Policy experts in the extractive sector have called on the federal government to ensure that the sector’s successor regulatory agencies hit the ground running with implementation of provisions related to contract transparency and beneficial ownership.
The call was made Friday, at a Virtual Learning Session on Beneficial Ownership and Contract Transparency in Nigeria organized by Policy Alert with support from Open Society Initiative for West Africa (OSIWA).
The Executive Director of Centre for Transparency Advocacy, Faith Nwadishi, noted that publishing contracts and revealing the beneficial owners of extractive industries as provided for in some of the country’s recent legislation would minimize the massive losses to government experienced over the years through illicit financial flows and the corrupt involvement of Politically Exposed Persons (PEPs) in the sector.
Nwadishi charged civil society organisations and resource-rich communities to leverage the provisions of Sections 119-123 and 320 of Company and Allied Matters Act (CAMA) 2020 and Sections 7, 32 and 83 of the Petroleum Industry Act (PIA) 2021 to unravel the real owners of extractive companies and the terms of deals entered with government and communities as a first step toward accountability in the sector.
“These are opportunities for citizens to hold government actors to account, because these are not just policies now, but legislations”, she insisted.
While insisting that the beneficial ownership register hosted by Nigeria’s companies’ registry should be made publicly accessible, Nwadishi decried how mining companies ignore the need to provide Community Development Agreements (CDAs) with host communities as provided by the Nigerian Minerals and Mining Act 2007.
On his part, the Executive Director of Human and Environmental Development Agenda (HEDA), Olarenwaju Suraj said that the case of OPL 245 otherwise known as the Malabu Oil scandal “clearly demonstrates what contract secrecy and dodgy ownership can do to the country’s valued resources.”
Suraj narrated how his organisation had been fighting over the years to unravel the corrupt secrets of the case and bring perpetrators to book, and how corruption had been fighting back. He noted that it was time for civil society organisations (CSOs) and citizens to move beyond pleading for compliance on laws to trying litigations when laws are flouted.
“Where these laws are not respected by companies or when government MDAs flout their own laws, CSOs should try litigation. Test the laws by going to Court to get interpretation of relevant provisions” he said.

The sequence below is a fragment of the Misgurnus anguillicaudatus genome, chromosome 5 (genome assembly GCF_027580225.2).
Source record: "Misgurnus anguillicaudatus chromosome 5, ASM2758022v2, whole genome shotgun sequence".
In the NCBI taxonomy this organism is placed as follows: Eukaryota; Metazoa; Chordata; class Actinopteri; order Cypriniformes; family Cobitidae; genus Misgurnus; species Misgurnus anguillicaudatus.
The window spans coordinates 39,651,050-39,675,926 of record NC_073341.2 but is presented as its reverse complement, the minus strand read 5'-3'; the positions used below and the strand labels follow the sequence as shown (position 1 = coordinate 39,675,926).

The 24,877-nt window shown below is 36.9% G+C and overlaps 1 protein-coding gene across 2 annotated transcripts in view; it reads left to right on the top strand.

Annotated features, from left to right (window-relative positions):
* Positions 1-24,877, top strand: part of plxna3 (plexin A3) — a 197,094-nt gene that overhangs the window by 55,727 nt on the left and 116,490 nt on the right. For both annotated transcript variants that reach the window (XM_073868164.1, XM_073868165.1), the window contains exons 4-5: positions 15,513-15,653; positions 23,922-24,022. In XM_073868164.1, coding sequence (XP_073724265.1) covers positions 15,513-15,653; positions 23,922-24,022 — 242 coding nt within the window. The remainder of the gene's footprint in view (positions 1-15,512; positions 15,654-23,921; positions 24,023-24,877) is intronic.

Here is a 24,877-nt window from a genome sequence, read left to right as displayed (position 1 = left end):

Suraj advised that Chinese and Indian companies, whose countries are not members of Extractive Industries Transparency Initiative (EITI) and Open Government Partnership (OGP) should not be exempted from the implementation of laws on beneficial ownership and contract transparency since Nigeria where they operate is committed to those frameworks.
The HEDA helmsman said that some unscrupulous civil servants collaborate with politicians and sometimes extractive companies and aid them to engage in corrupt practices that impact negatively on the extractive sector.
He said: “Poor governance, corruption and abuse of office are not always about the politicians but also the civil servants too. We need information about civil servants’ own perpetrated atrocities in the extractive sector. There is need for a paradigm shift of our focus not looking at only politicians as behind mis-governance but to also investigate the activities of civil servants.
“The truth is that it will be very tough for any politician to get away with any crime in office related to contract or corruption issues without the active conspiracy, collaboration and encouragement of civil servants. We need to start to engage with this level of governance.”
Executive Director of Policy Alert, Tijah Bolton-Akpan, said that while the Petroleum Industry Act (PIA) 2021 contained provisions on disclosure of contract terms and company ownership that could be a game changer in government’s anti-corruption drive in the sector, it will be important for the PIA Implementation Committee to ensure that the right tools, skills and administrative frameworks were in place within the Nigeria Upstream Petroleum Regulatory Commission, the Nigeria Midstream and Downstream Petroleum Regulatory Authority and other relevant agencies government agencies for smooth take off and effective implementation.
He called on the successor agencies under the PIA 2021 to work with other agencies such as NNPC Ltd, Corporate Affairs Commission, the Code of Conduct Bureau, the Nigeria Financial Intelligence Unit and the Mining Cadastre Office, among others, to ensure effective implementation of these transparency and accountability reforms in the oil, gas and mining sectors.
He observed that corruption in the extractive sector, particularly oil and gas, has become an existential threat given the realities of climate change.
He said; “With the imminence of the energy transition, if we do not act fast to plug leakages from the sector, it may soon become too late for the government and resource-rich communities to derive any real benefits as fossil fuels are fast becoming uneconomical, in addition to being unfashionable and unsustainable.”